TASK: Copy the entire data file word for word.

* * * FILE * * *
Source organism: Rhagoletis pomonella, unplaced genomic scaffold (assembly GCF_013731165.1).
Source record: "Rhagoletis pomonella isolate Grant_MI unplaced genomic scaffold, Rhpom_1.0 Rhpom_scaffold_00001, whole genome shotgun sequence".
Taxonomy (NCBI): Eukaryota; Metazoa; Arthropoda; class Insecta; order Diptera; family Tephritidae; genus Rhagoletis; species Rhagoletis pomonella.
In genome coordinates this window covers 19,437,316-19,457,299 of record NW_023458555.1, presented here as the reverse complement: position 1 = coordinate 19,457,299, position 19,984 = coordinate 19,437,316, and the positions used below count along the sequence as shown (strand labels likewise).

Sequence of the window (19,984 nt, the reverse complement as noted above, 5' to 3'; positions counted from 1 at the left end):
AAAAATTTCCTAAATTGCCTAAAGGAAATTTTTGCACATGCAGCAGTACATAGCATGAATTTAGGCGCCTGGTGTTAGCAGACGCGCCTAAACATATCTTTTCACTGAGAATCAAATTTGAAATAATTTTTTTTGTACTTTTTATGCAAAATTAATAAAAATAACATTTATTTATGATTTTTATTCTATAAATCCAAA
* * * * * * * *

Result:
Source organism: Rhagoletis pomonella, unplaced genomic scaffold (assembly GCF_013731165.1).
Source record: "Rhagoletis pomonella isolate Grant_MI unplaced genomic scaffold, Rhpom_1.0 Rhpom_scaffold_00001, whole genome shotgun sequence".
Taxonomy (NCBI): Eukaryota; Metazoa; Arthropoda; class Insecta; order Diptera; family Tephritidae; genus Rhagoletis; species Rhagoletis pomonella.
In genome coordinates this window covers 19,437,316-19,457,299 of record NW_023458555.1, presented here as the reverse complement: position 1 = coordinate 19,457,299, position 19,984 = coordinate 19,437,316, and the positions used below count along the sequence as shown (strand labels likewise).

Sequence of the window (19,984 nt, the reverse complement as noted above, 5' to 3'; positions counted from 1 at the left end):
AAAAATTTCCTAAATTGCCTAAAGGAAATTTTTGCACATGCAGCAGTACATAGCATGAATTTAGGCGCCTGGTGTTAGCAGACGCGCCTAAACATATCTTTTCACTGAGAATCAAATTTGAAATAATTTTTTTTGTACTTTTTATGCAAAATTAATAAAAATAACATTTATTTATGATTTTTATTCTATAAATCCAAA